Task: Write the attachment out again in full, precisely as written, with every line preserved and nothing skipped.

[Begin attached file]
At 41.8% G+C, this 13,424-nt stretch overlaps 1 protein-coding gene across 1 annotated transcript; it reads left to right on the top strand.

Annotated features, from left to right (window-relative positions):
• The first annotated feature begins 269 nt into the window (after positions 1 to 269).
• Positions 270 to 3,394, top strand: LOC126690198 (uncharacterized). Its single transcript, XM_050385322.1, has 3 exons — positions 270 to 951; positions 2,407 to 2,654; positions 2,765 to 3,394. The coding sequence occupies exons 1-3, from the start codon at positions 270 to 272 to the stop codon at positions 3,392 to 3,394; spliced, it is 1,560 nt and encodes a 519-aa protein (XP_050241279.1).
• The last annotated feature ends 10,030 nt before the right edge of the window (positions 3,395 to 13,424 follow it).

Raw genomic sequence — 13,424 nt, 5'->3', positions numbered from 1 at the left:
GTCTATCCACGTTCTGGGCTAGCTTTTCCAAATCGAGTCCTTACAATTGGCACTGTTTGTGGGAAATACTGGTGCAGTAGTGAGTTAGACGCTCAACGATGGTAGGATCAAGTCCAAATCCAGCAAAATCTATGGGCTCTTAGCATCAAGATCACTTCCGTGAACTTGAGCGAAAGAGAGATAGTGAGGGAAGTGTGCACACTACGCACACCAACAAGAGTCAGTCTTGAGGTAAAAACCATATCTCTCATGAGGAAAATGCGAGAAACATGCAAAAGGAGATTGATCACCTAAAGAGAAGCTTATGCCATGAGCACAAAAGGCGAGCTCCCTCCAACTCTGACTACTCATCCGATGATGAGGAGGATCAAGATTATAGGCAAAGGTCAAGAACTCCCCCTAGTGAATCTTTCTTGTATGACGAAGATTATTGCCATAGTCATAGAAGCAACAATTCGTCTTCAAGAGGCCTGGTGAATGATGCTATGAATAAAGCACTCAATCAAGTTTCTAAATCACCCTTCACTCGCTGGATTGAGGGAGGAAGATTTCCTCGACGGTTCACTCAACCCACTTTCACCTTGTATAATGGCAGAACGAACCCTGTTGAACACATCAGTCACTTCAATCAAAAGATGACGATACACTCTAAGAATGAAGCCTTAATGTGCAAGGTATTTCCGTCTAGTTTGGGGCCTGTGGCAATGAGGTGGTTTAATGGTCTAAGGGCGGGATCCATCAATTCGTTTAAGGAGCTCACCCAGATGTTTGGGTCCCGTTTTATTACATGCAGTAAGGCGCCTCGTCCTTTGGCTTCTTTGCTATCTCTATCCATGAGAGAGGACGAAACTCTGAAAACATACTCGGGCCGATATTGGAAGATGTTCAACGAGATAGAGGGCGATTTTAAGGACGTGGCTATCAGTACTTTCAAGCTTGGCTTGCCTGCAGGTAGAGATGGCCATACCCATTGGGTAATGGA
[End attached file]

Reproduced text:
At 41.8% G+C, this 13,424-nt stretch overlaps 1 protein-coding gene across 1 annotated transcript; it reads left to right on the top strand.

Annotated features, from left to right (window-relative positions):
• The first annotated feature begins 269 nt into the window (after positions 1 to 269).
• Positions 270 to 3,394, top strand: LOC126690198 (uncharacterized). Its single transcript, XM_050385322.1, has 3 exons — positions 270 to 951; positions 2,407 to 2,654; positions 2,765 to 3,394. The coding sequence occupies exons 1-3, from the start codon at positions 270 to 272 to the stop codon at positions 3,392 to 3,394; spliced, it is 1,560 nt and encodes a 519-aa protein (XP_050241279.1).
• The last annotated feature ends 10,030 nt before the right edge of the window (positions 3,395 to 13,424 follow it).

Raw genomic sequence — 13,424 nt, 5'->3', positions numbered from 1 at the left:
GTCTATCCACGTTCTGGGCTAGCTTTTCCAAATCGAGTCCTTACAATTGGCACTGTTTGTGGGAAATACTGGTGCAGTAGTGAGTTAGACGCTCAACGATGGTAGGATCAAGTCCAAATCCAGCAAAATCTATGGGCTCTTAGCATCAAGATCACTTCCGTGAACTTGAGCGAAAGAGAGATAGTGAGGGAAGTGTGCACACTACGCACACCAACAAGAGTCAGTCTTGAGGTAAAAACCATATCTCTCATGAGGAAAATGCGAGAAACATGCAAAAGGAGATTGATCACCTAAAGAGAAGCTTATGCCATGAGCACAAAAGGCGAGCTCCCTCCAACTCTGACTACTCATCCGATGATGAGGAGGATCAAGATTATAGGCAAAGGTCAAGAACTCCCCCTAGTGAATCTTTCTTGTATGACGAAGATTATTGCCATAGTCATAGAAGCAACAATTCGTCTTCAAGAGGCCTGGTGAATGATGCTATGAATAAAGCACTCAATCAAGTTTCTAAATCACCCTTCACTCGCTGGATTGAGGGAGGAAGATTTCCTCGACGGTTCACTCAACCCACTTTCACCTTGTATAATGGCAGAACGAACCCTGTTGAACACATCAGTCACTTCAATCAAAAGATGACGATACACTCTAAGAATGAAGCCTTAATGTGCAAGGTATTTCCGTCTAGTTTGGGGCCTGTGGCAATGAGGTGGTTTAATGGTCTAAGGGCGGGATCCATCAATTCGTTTAAGGAGCTCACCCAGATGTTTGGGTCCCGTTTTATTACATGCAGTAAGGCGCCTCGTCCTTTGGCTTCTTTGCTATCTCTATCCATGAGAGAGGACGAAACTCTGAAAACATACTCGGGCCGATATTGGAAGATGTTCAACGAGATAGAGGGCGATTTTAAGGACGTGGCTATCAGTACTTTCAAGCTTGGCTTGCCTGCAGGTAGAGATGGCCATACCCATTGGGTAATGGA